Manila Tomonkai

About the Manila Tomonkai

At present, there are a little less than 50 members in the Manila Tomonkai. Although the details are not available (as there is no record), I assume that the Manila Tomonkai was inaugurated a long time ago. There are some major Japanese trading firms which has a history of 100 years. Manila prospered before the World War II from exporting Manila hemp (used for making ropes for ships at that time, and for making Japanese paper money at present), and during the period of Japan’s high growth from exporting tropical wood.

Our main events are reunion of members and the Keio-Waseda golf tournaments which are held twice a year. Recently, we have repeatedly been losing in the competitions. We are trying hard to find potential members as there are more than 17,000 Japanese people living in Manila.


The attractive points of Phlippines

In the 1980’s, Ninoy Aquino (Benigno Aquino, Jr., the father of the current president Benigno Aquino III) was assassinated, former president Ferdinand Marcos fell from power and sought asylum in the U.S., and the manager of the Manila branch of Mitsui & Co., Mr. Nobuyuki Wakaoji was kidnapped. These incidents occurred on after another, and there were also many coups during that time. As a result, Japanese people developed the image that the Philippines was a dangerous country. However, as a person who has lived here for a long time, I do not feel the danger here compared to the neighboring countries.

The most attractive points about the Philippines are that : we can communicate in English; there are not many strikes; the rate of wage increase for the past decade is stable at around five percent; the workforce is considerably stable; and it is easy to newly hire workers of several thousand. As such, we can expect abundant, high quality labor force. Furthermore, with the population of around 100 million, the Philippines is considered a promising consumer market for the near future.

I hope people will further consider making use of the Philippines’ cheap but high quality labor force. For example, the exporting companies will benefit from it, business process outsourcing can be a good option for companies, and foreigners can come here to study English language.
Ryuzo Miwa (Graduated in 1960, School of Commerce)

Skyscrapers in Makati

Sunset at the Manila Bay

Message from the Chairman

In May 2011, I took over the position of the Chairman from Mr. Yoshiaki Watanabe (Graduated in 1975, School of Science and Engineering; Graduated in 1977, Graduate School of Engineering), who was my senior by one year and a member of the laboratory next to the one I belonged to at the School of Science and Engineering. It is the third year after I have assumed this position.

On the map, you will find the Republic of the Philippines just about the center of Asia. You will be able to fly to any country in Asia, including Japan, in about four hours. Although the image of Philippines may not be a very favorable one, it is a comfortable place once you start to live here. Above all, you will be deeply impressed to find that you can use English language for day to day business, to be in contact with intelligent young people, and to meet local people who are very hospitablee in nature.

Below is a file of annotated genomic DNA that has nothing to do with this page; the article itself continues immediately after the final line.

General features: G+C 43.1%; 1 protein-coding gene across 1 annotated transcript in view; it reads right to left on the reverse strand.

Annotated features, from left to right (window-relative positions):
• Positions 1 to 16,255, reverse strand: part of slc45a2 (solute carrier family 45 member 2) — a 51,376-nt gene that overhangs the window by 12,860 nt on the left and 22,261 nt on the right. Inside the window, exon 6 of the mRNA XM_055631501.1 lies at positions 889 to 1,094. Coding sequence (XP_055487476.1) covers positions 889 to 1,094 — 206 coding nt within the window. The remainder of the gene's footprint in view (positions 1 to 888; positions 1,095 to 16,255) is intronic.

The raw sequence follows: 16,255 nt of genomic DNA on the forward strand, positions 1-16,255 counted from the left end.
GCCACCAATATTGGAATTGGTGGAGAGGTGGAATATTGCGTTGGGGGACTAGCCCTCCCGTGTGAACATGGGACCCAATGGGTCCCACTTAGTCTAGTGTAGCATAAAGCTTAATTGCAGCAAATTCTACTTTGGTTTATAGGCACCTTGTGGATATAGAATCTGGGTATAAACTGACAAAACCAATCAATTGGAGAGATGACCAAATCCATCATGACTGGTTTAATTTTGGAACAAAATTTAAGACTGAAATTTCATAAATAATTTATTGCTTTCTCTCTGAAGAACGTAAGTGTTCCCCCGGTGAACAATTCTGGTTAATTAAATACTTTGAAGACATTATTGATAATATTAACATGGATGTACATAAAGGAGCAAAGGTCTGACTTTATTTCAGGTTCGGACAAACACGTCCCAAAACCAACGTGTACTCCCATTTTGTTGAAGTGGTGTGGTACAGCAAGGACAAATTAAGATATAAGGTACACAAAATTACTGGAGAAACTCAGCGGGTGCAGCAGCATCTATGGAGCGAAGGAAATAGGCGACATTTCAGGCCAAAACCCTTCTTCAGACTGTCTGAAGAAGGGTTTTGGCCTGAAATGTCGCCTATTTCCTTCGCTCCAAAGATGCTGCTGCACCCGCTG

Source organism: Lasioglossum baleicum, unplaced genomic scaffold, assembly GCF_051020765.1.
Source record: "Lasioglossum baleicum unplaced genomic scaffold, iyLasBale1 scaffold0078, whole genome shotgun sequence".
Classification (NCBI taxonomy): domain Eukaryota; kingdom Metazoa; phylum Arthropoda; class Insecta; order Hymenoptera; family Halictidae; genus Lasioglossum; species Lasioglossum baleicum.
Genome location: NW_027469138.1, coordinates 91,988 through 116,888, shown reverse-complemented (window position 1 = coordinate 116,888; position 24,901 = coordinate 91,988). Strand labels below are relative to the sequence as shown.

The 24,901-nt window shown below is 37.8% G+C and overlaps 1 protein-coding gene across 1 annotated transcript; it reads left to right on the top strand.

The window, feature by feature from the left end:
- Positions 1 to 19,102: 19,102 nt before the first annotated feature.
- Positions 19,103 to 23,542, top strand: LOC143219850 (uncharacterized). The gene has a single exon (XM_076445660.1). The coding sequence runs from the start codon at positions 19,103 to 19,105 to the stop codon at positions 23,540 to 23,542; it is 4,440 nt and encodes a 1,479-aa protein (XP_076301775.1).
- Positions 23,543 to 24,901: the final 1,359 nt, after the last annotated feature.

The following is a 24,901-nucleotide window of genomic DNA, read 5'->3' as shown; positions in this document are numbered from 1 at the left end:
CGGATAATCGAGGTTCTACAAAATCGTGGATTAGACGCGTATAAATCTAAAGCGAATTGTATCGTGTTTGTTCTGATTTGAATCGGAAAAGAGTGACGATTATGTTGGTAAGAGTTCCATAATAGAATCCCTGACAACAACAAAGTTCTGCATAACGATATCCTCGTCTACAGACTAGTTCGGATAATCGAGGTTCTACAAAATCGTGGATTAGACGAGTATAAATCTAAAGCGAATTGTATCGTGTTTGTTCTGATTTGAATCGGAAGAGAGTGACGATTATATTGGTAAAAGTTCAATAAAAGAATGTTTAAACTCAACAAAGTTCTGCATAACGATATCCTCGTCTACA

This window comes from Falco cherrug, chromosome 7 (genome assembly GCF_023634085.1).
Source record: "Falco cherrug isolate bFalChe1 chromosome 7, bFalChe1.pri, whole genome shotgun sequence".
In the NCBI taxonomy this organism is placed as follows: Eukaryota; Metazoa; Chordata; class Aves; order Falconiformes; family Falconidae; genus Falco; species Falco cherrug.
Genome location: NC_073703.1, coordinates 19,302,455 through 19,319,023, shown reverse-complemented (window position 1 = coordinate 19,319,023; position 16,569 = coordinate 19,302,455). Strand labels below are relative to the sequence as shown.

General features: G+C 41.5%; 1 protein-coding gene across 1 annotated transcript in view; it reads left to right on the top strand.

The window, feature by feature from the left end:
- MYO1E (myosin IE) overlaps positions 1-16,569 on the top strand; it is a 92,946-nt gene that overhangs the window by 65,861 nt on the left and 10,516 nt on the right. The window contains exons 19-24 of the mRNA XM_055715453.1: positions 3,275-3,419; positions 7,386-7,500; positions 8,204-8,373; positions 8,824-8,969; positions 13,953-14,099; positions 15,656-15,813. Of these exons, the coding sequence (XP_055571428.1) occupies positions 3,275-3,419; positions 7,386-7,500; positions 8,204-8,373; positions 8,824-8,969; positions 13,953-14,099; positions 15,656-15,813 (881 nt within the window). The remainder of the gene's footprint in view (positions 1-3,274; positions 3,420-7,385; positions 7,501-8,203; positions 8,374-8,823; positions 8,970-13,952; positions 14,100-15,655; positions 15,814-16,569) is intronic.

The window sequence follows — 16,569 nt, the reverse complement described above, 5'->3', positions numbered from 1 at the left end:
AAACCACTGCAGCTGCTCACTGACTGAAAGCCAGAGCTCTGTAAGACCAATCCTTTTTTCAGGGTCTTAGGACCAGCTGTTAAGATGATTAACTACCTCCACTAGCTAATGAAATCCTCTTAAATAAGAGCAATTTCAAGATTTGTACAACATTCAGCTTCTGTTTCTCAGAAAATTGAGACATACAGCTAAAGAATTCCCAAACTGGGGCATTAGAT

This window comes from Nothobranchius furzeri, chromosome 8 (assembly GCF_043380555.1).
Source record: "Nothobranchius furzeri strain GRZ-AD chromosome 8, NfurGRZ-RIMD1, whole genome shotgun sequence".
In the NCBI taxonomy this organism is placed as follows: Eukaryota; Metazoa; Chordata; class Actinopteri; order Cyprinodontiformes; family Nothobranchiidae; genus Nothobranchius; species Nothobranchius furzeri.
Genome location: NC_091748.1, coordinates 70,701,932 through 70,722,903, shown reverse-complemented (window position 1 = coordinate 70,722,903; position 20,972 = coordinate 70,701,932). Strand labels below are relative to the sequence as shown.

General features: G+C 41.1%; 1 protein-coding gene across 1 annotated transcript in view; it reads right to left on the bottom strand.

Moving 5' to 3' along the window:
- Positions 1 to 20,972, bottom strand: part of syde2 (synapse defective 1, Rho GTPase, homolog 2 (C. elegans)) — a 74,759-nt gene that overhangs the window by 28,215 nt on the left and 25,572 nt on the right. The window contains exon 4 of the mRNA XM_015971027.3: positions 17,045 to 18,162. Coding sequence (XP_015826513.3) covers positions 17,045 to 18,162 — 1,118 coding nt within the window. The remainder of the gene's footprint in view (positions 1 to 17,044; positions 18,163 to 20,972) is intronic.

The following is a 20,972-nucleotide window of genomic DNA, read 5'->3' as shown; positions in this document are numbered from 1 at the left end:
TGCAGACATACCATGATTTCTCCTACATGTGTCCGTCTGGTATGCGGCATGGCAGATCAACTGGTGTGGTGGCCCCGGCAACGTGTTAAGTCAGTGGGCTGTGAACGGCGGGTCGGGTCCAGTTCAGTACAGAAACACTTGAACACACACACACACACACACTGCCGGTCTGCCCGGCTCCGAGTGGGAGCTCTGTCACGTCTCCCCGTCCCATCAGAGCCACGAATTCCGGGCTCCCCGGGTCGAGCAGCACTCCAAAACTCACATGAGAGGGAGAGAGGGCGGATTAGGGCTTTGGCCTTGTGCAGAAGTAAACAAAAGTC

The Manila Tomonkai is based in Manila, the capital city of the Philippines. Some members have decided to live here permanently, some are doing business after retirement, and some are sent to this country by their employers as representatives of their companies. The existence of the Manila Tomonkai is encouraging especially for the Waseda alumni who have just started living here, as it is always ready to provide various information to them.

In April 2012, the Executive Chairman of the Alumni Association, Mr. Hideaki Fukuda, came all the way from Japan and participated in the general meeting of the Manila Tomonkai. Mr. Fukuda talked to us about the recent dynamic developments of Waseda, including various initiatives Waseda is currently promoting.
Shinichi Kimura (Graduated in 1978, Graduate School of Engineering)

Messages from the Members

I am working in Laguna Technopark located about 40 km. South of Manila as a representative from a manufacturing company since 2008, two years after I joined my company in Japan. Although there are not so many Japanese people at my age, I am enjoying the connections with people of all ages which I have developed through the Manila Tomonkai.

Talking about my private life, I happened to get to know and get married to a Filipino woman, and have a one-year old daughter. Because of my wife, I became friends with many local people, and have been able to spend holidays in a little different way from other Japanese company representatives. Filipinos like to enjoy holding events and we are often invited to parties. There I enjoy taking pictures after pictures in the Filipino way, calling out “Picture! Picture!”, so that we can preserve the memories of the good times we had with our friends and family.